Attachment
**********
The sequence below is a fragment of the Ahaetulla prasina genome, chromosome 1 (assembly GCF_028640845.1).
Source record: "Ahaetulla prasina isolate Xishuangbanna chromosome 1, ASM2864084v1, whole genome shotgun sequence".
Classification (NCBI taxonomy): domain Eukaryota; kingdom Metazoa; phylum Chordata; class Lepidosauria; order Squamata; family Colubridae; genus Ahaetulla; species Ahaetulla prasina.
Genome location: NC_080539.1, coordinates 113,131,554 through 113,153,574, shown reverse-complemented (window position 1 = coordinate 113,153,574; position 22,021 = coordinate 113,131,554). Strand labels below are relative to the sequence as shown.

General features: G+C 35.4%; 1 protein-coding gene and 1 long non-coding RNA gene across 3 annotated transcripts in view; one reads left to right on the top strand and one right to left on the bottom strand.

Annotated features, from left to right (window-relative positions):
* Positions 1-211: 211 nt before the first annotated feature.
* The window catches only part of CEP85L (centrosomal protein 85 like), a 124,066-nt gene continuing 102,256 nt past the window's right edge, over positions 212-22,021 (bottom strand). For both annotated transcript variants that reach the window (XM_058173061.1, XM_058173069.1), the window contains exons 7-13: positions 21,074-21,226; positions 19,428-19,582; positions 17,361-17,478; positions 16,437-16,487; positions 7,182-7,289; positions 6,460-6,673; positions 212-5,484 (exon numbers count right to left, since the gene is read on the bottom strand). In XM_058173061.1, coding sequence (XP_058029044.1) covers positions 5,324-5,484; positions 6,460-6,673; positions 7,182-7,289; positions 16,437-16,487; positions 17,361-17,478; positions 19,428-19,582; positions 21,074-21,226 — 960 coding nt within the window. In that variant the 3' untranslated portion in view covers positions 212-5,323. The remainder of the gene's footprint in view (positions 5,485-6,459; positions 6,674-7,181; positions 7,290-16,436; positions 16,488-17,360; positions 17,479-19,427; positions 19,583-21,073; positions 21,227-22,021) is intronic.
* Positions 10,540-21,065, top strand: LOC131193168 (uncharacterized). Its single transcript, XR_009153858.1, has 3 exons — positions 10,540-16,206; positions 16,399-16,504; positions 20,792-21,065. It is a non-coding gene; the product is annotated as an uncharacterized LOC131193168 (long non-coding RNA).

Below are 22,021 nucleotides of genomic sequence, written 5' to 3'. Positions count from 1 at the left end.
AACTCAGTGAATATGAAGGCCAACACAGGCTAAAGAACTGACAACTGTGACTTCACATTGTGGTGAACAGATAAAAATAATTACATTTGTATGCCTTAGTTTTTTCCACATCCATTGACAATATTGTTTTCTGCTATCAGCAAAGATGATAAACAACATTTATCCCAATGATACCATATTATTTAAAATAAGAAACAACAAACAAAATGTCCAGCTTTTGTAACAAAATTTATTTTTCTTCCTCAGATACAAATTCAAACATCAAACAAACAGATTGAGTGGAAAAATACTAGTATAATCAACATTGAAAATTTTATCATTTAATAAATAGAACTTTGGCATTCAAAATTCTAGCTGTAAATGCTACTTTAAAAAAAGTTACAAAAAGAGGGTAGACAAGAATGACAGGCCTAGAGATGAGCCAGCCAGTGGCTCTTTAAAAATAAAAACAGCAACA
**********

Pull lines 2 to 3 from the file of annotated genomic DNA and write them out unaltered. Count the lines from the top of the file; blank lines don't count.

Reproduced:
Source record: "Ahaetulla prasina isolate Xishuangbanna chromosome 1, ASM2864084v1, whole genome shotgun sequence".
Classification (NCBI taxonomy): domain Eukaryota; kingdom Metazoa; phylum Chordata; class Lepidosauria; order Squamata; family Colubridae; genus Ahaetulla; species Ahaetulla prasina.